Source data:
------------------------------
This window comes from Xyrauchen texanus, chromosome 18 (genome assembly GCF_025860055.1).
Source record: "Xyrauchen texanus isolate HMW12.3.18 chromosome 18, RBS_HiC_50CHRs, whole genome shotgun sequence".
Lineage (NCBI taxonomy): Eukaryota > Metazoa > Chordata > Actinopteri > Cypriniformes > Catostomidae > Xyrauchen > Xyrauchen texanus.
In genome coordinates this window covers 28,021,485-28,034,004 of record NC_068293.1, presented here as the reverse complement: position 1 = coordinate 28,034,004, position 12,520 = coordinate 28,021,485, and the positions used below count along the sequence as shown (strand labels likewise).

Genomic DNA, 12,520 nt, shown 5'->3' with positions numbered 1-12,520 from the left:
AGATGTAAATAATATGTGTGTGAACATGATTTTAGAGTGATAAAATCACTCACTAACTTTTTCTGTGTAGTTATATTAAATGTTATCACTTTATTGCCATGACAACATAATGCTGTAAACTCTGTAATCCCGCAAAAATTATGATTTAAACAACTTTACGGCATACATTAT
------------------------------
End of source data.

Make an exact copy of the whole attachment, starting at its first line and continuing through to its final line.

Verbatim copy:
This window comes from Xyrauchen texanus, chromosome 18 (genome assembly GCF_025860055.1).
Source record: "Xyrauchen texanus isolate HMW12.3.18 chromosome 18, RBS_HiC_50CHRs, whole genome shotgun sequence".
Lineage (NCBI taxonomy): Eukaryota > Metazoa > Chordata > Actinopteri > Cypriniformes > Catostomidae > Xyrauchen > Xyrauchen texanus.
In genome coordinates this window covers 28,021,485-28,034,004 of record NC_068293.1, presented here as the reverse complement: position 1 = coordinate 28,034,004, position 12,520 = coordinate 28,021,485, and the positions used below count along the sequence as shown (strand labels likewise).

Genomic DNA, 12,520 nt, shown 5'->3' with positions numbered 1-12,520 from the left:
AGATGTAAATAATATGTGTGTGAACATGATTTTAGAGTGATAAAATCACTCACTAACTTTTTCTGTGTAGTTATATTAAATGTTATCACTTTATTGCCATGACAACATAATGCTGTAAACTCTGTAATCCCGCAAAAATTATGATTTAAACAACTTTACGGCATACATTAT